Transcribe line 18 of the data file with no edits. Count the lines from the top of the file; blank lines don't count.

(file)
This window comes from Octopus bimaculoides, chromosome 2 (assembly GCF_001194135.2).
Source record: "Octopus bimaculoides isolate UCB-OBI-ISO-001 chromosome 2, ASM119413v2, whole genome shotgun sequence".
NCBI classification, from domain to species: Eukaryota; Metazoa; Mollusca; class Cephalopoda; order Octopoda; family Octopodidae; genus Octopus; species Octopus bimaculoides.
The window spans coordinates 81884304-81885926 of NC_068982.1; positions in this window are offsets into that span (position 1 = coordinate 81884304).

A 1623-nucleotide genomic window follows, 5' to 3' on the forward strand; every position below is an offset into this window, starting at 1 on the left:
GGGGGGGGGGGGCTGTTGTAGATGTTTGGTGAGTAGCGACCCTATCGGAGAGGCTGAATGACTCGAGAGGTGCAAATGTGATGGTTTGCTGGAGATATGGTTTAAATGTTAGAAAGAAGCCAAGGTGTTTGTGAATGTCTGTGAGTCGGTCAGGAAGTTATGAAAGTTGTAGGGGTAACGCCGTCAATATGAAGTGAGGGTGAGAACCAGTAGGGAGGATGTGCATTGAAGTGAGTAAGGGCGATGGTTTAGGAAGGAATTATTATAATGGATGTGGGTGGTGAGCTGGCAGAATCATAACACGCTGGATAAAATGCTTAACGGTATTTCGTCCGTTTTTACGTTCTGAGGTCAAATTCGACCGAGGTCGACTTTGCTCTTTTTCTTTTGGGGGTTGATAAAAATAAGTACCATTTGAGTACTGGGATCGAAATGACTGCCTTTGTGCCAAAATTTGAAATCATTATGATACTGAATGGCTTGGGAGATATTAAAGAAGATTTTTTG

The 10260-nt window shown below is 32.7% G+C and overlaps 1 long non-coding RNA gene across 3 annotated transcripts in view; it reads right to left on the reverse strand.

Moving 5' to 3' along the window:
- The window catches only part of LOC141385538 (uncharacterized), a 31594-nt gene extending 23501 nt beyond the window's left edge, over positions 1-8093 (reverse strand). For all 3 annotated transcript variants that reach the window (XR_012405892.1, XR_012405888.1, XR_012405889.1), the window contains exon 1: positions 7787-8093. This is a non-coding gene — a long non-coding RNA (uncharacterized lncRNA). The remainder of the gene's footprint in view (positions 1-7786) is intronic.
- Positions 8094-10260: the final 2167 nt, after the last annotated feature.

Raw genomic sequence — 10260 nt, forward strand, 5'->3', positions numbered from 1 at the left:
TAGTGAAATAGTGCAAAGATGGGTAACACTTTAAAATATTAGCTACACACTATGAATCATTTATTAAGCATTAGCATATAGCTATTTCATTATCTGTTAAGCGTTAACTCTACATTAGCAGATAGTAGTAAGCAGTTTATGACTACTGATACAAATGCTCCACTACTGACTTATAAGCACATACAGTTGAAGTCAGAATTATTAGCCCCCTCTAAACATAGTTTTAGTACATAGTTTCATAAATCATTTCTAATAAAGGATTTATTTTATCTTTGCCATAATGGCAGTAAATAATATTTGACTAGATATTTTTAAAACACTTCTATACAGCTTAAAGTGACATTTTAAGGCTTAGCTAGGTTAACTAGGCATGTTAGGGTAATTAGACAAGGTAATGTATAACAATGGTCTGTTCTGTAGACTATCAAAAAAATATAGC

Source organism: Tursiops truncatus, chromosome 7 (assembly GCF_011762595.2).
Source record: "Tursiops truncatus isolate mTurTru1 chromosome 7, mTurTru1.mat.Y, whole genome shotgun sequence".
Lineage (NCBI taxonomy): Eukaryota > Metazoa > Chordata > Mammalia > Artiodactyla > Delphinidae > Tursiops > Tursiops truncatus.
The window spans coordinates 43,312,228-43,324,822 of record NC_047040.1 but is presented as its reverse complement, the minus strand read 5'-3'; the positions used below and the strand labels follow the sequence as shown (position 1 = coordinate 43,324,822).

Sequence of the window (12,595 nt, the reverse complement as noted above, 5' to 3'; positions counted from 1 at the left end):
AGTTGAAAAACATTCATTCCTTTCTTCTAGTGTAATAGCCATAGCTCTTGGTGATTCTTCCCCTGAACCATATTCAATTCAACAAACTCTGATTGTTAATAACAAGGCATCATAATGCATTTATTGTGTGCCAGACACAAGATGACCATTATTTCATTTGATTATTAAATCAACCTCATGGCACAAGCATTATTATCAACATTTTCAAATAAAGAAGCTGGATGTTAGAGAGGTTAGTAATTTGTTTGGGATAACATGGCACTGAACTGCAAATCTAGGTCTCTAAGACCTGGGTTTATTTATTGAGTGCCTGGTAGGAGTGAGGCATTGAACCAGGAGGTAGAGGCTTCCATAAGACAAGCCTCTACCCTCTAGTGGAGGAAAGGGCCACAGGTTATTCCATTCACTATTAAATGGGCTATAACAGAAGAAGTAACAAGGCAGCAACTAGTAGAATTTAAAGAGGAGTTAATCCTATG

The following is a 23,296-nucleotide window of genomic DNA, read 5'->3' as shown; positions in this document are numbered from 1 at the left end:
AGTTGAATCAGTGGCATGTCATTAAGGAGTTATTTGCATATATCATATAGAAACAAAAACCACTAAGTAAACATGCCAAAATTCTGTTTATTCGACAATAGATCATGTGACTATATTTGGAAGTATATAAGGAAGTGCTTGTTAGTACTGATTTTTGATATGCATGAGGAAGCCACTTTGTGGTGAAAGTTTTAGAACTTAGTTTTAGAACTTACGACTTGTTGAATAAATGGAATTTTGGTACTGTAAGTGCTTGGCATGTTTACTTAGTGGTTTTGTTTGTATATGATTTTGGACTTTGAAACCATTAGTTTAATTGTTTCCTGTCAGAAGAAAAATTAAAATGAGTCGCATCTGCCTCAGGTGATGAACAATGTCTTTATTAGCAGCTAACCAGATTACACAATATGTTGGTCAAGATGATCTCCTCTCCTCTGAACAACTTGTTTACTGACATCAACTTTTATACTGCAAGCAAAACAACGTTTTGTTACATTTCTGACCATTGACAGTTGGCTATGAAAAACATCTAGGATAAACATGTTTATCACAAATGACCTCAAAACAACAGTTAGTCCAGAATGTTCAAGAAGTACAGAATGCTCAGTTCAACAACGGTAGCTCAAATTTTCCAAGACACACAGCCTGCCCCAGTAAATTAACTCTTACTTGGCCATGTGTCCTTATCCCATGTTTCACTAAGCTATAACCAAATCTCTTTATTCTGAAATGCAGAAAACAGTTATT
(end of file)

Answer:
AGTTGAAAAACATTCATTCCTTTCTTCTAGTGTAATAGCCATAGCTCTTGGTGATTCTTCCCCTGAACCATATTCAATTCAACAAACTCTGATTGTTAATAACAAGGCATCATAATGCATTTATTGTGTGCCAGACACAAGATGACCATTATTTCATTTGATTATTAAATCAACCTCATGGCACAAGCATTATTATCAACATTTTCAAATAAAGAAGCTGGATGTTAGAGAGGTTAGTAATTTGTTTGGGATAACATGGCACTGAACTGCAAATCTAGGTCTCTAAGACCTGGGTTTATTTATTGAGTGCCTGGTAGGAGTGAGGCATTGAACCAGGAGGTAGAGGCTTCCATAAGACAAGCCTCTACCCTCTAGTGGAGGAAAGGGCCACAGGTTATTCCATTCACTATTAAATGGGCTATAACAGAAGAAGTAACAAGGCAGCAACTAGTAGAATTTAAAGAGGAGTTAATCCTATG